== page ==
Julie Spector (02/04/04)
I'm Julie, and I'm from Savannah, GA. I want to be in this course for several reasons. I've loved astronomy and the cosmos since I was a little girl. I took my first science class in ninth grade (late and strange, I know). It was a physics course, and it was then that I began to question religious teachings I had since I was two. Yet I remained interested in the idea of God, as well as spirituality and religion, though for some time I felt this curiosity was antithetical—not to mention hypocritical—to my desire to become a physicist. Luckily, coincidentally—some would smile and say blessedly—choose your adverb, I chanced to learn about chaos theory and read Carl Sagan's Contact in the same time frame, and I began to see that these things were not so antithetical, nor did one hamper the other. I believe that the questions and trickiness that belief, faith, and science provide ultimately collapse into the same inquiry.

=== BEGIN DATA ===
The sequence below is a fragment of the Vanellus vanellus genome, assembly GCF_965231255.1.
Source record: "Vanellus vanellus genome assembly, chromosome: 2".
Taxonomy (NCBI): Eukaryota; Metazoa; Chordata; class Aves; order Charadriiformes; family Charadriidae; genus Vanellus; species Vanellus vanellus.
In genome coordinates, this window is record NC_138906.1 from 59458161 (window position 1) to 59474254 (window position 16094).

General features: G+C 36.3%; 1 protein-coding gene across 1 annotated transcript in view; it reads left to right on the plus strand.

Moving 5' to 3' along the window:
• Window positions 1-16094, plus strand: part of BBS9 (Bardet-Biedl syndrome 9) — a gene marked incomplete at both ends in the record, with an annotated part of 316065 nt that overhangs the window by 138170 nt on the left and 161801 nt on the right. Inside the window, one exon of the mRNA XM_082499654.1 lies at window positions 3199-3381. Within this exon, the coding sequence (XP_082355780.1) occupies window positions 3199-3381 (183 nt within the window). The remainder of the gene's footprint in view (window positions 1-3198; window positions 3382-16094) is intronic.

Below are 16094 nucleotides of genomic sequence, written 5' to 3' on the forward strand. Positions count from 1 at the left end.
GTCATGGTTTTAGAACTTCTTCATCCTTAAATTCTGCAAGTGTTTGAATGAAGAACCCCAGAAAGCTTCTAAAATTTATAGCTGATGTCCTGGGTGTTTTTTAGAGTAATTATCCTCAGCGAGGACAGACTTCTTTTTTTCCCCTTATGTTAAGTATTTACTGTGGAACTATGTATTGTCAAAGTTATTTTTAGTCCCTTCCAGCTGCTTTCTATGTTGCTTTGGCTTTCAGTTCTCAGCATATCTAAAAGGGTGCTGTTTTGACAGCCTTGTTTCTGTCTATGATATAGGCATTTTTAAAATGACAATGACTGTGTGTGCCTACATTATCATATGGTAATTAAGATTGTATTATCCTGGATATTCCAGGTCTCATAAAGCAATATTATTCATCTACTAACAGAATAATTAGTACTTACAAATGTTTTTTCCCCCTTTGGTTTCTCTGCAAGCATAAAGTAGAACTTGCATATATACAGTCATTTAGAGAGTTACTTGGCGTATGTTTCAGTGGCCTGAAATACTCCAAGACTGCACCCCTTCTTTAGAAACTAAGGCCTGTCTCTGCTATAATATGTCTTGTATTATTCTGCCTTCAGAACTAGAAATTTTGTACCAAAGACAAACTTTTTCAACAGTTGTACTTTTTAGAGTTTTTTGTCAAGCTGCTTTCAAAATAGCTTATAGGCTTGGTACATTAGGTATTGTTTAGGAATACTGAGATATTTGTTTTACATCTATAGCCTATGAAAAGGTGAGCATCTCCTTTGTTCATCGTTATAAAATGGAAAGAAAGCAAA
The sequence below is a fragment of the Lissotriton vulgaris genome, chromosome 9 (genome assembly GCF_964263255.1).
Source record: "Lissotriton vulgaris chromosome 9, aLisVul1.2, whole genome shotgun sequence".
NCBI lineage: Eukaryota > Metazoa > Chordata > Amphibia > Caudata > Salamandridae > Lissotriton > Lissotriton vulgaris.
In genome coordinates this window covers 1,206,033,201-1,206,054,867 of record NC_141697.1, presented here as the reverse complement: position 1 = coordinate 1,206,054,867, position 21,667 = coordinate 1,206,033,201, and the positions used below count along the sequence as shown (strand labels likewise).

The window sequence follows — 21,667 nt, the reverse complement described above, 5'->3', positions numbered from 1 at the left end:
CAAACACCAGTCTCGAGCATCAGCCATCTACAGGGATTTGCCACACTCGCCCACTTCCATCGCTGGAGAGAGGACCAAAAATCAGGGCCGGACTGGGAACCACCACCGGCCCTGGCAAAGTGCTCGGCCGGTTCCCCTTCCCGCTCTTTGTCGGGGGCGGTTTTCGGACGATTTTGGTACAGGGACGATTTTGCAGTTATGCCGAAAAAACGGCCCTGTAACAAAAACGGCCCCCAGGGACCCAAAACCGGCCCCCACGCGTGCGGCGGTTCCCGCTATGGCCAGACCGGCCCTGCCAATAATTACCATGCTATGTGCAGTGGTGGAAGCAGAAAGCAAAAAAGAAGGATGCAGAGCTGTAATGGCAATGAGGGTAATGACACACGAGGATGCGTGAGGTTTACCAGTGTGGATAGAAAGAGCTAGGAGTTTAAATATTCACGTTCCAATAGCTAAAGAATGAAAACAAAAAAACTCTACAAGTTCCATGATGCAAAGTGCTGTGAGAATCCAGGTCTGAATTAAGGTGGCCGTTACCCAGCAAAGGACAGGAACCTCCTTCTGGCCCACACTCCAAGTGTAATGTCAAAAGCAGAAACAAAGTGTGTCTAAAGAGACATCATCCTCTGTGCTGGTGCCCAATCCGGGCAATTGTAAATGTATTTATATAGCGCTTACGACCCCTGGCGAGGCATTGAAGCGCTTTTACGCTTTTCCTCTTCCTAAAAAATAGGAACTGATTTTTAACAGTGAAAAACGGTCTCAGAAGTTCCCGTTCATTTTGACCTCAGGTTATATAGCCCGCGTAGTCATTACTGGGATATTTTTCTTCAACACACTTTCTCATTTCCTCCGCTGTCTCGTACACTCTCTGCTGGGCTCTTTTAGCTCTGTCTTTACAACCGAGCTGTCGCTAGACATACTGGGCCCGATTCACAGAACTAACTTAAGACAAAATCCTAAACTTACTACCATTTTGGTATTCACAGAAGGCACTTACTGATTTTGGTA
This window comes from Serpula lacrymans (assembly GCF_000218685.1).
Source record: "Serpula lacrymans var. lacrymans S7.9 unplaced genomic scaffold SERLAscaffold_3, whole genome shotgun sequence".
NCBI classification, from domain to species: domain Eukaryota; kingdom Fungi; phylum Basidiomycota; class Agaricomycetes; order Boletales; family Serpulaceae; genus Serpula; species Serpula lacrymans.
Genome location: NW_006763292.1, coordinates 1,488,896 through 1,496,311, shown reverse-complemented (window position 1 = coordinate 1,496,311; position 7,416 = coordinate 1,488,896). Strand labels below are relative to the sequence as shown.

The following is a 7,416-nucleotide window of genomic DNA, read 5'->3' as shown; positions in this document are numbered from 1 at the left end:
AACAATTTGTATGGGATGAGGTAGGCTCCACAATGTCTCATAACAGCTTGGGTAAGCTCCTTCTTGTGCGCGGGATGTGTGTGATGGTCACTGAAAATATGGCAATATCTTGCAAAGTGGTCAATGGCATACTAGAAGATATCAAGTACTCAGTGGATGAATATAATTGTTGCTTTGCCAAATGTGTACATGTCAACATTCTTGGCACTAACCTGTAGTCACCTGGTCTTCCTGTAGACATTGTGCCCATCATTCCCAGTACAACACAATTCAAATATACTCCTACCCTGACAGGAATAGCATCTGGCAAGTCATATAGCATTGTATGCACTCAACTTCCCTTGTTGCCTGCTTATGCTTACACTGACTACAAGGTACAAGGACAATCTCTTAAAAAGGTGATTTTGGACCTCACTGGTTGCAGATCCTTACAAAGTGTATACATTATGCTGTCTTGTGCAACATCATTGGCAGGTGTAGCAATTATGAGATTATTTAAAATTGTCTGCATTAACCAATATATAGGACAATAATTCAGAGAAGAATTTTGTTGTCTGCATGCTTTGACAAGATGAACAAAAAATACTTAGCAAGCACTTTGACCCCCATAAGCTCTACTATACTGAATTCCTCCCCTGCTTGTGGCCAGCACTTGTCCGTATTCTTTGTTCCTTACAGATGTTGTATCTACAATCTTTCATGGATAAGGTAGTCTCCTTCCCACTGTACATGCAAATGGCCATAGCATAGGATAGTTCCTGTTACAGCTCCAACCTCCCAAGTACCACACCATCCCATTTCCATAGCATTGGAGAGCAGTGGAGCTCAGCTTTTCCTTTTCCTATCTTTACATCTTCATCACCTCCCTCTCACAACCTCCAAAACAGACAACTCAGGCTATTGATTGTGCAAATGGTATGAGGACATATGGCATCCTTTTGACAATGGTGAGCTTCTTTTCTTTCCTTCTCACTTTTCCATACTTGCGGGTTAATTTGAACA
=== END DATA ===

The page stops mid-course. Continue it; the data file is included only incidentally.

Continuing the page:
How can we not travel to Mars? Humans owe it to their sense of inquiry, desire for truth and explanations, the ability to ask why and to possess or dispossess a faith, to believe in something (science, God, yourself, art, who cares), indeed we owe it to ourselves to travel the universe. I can't wait to look at the Rover data!!! I think the CAVE is going to be so cool! I'm also hoping we study some planetary science, perhaps different theories of planet formation. And I'm a sucker for Olympus Mons. I'd also like to use a telescope at some point in the class. I'd like to use physics, and I hope I can contribute that. I'm also curious as to the discussion of life in other worlds. I believe the universe would be an awfully lonely place if Earthly species were the only species. I want to discuss this primarily biologically and chemically (but philosophically as well)—does life have to be in our Earthly constraints? Couldn't there be non carbon based life, life that doesn't require deoxyribonucleic acid? The universe is big; there are scores of possibilities out there. Mars is the first step in discovery.